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Wednesday, January 17, 2007

Synchronicity, again

Updating a draft from 1/14/07:

NPR interviewed Suketu Mehtu about Maximum City in December.

Pico Iyer's article.

Since then, I've discovered placeblogger, an interesting site recommended first by Time Goes By, then on an interview on NPR's Smart City. I love this program which airs on Friday nights in our area, and I often catch part of it as I'm heading home, then later, catch up online.

For some reason, I've always love the idea of city planning - what works; what mistakes have been made and how they are being corrected; how to make city living better, more convenient, more environmentally effective; green spaces; traffic problems; housing, etc. Smart City covers all of these topics and more.

On the Dec. 21 program (of Smart City), Steven Johnson, author of The Ghost Map was interviewed. Two synchronicitous items: he mentioned placeblogger (and I found a placeblog in Mumbai) and his book is about the Cholera Epidemic in London in 1854 (which relates to the novel The Great Stink - which was in many ways interesting, if not enjoyable).

I love the way information and life intersect, branch off, return, crossover, in such an intricate pattern of connections. All of those strands that tangle, coil, and form an intricate and complex series of links and bridges--sometimes quite naturally, sometimes in such unexpected ways. The way one thing leads to another, and another, and back again...

And one last intersection, Anjali of Lotus Reads met Mehta and his father and send me this photo. She suggested cropping everyone out but father and son. Trying to map all of the convoluted paths of a "reading itinerary" becomes too complicated.


  1. I'm finding doing my reading itinerary both fun and, as you say, convoluted.

    City planning is fascinating. I have heard some really interesting local and national people discuss it on NPR in the past. I think it would be an interesting job.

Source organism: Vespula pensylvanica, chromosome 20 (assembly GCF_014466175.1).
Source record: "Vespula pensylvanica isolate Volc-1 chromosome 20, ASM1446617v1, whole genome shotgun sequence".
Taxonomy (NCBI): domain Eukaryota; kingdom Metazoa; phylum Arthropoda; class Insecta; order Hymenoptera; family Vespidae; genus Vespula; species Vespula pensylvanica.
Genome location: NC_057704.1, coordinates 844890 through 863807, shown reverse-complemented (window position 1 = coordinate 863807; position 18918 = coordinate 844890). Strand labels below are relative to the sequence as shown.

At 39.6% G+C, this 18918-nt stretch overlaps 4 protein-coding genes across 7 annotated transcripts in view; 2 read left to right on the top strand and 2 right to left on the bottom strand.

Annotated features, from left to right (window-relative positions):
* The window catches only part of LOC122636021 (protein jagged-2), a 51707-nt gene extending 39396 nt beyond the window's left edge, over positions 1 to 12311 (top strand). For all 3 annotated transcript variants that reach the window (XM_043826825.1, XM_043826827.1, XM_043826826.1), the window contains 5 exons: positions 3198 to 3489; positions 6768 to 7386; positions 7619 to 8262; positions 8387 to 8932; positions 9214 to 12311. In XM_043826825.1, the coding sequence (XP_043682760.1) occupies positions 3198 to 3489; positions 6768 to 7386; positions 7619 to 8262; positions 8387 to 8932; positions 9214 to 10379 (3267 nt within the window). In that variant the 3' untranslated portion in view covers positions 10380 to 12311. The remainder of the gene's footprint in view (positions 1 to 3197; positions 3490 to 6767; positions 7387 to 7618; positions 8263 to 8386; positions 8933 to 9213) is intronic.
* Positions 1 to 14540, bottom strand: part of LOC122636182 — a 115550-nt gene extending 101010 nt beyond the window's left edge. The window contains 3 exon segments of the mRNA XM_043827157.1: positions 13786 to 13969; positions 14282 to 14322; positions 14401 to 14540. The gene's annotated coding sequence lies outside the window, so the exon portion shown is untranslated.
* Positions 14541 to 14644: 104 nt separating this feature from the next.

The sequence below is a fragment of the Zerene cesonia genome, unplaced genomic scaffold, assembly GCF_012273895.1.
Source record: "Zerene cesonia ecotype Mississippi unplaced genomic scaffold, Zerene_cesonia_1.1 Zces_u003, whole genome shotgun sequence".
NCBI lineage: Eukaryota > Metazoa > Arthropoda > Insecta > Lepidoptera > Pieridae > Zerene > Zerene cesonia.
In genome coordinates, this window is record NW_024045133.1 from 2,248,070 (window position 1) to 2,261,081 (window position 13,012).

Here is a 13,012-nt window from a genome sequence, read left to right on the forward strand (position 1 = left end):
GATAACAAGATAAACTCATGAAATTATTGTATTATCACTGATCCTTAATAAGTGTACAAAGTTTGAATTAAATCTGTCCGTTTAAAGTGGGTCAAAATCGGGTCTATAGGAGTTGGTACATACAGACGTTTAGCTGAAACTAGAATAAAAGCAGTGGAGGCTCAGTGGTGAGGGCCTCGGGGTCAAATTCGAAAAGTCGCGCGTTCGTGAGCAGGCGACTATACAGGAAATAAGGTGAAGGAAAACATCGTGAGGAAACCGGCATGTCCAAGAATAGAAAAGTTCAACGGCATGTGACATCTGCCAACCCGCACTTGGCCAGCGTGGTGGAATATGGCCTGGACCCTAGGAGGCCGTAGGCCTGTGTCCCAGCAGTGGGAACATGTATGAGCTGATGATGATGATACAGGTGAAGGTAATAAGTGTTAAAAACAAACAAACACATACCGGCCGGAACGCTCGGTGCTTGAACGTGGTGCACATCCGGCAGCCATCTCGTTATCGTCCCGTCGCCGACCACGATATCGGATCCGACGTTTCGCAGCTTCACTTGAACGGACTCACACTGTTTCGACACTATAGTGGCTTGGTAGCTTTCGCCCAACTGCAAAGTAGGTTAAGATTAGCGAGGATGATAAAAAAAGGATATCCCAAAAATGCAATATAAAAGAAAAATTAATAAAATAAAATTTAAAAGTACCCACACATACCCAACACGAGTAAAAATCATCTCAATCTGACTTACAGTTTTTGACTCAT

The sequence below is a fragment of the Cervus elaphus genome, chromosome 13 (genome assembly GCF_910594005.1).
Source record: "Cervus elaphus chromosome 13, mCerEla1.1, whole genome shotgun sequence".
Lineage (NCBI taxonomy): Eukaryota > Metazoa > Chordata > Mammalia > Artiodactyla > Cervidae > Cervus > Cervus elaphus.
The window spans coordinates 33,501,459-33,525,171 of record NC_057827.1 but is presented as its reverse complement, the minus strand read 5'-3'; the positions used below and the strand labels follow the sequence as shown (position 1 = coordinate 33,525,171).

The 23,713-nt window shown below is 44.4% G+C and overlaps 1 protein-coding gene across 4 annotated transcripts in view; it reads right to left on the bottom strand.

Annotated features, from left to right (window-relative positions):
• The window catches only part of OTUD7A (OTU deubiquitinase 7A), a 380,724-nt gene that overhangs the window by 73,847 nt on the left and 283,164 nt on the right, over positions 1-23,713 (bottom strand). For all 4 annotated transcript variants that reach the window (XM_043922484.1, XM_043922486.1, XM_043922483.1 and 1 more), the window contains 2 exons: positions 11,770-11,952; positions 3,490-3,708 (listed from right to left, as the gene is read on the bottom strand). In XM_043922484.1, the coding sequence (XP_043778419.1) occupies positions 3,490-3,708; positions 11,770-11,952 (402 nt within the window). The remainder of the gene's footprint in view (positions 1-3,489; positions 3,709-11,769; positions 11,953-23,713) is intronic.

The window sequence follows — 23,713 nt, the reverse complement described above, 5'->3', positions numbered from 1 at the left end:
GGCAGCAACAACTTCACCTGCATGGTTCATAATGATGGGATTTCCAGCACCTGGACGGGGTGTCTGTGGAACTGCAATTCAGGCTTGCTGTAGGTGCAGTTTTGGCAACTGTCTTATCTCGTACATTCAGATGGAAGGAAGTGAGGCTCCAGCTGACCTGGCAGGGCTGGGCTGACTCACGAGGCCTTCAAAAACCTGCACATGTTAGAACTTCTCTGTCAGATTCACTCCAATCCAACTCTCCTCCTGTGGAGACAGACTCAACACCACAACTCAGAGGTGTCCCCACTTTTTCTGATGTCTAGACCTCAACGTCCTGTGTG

2. Jenclair,

    I'm glad you used the picture! :)

    I am bookmarking "placeblogger" it looks so interesting. Since you like cities and planning etc. I was wondering if you had heard of Robert Neuwirth's "Shadow Cities"? It's a fascinating book.

    A little detail from the book flap:

    Robert Neuwirth (investigative journalist) spends 2 years living in squatter neighborhoods on four continents. He started his journey prepared to find squatters as signifiers of urban decay and lawlessness, instead he found vital communities of industrious and highly moral people who have built communities of lasting power.

    If this book interests you, let me know and I can send you my copy.

  3. Carl - Don't you find the connections (between fiction, non-fiction, word-of-mouth, text, computers, television, and radio, etc.) interesting? A friend talks about a topic, then you just happen to see it mentioned in a novel, then there is something on the radio, then you buy a book, then someone blogs about it... The connections are all there, but suddenly you become aware of them.

    Lotus - Thanks again for sharing your picture! You shortened that 6 degrees of separation for me. And with Friedman as well. Neuwirth's book sounds fascinating, and I'd love to read it!

    Sociology, psychology, and history were my minors in college. Partly because I do well in courses that involve a lot of reading, and partly because in spite of being an introvert, I am remarkably curious about people, behavior, and interaction. :)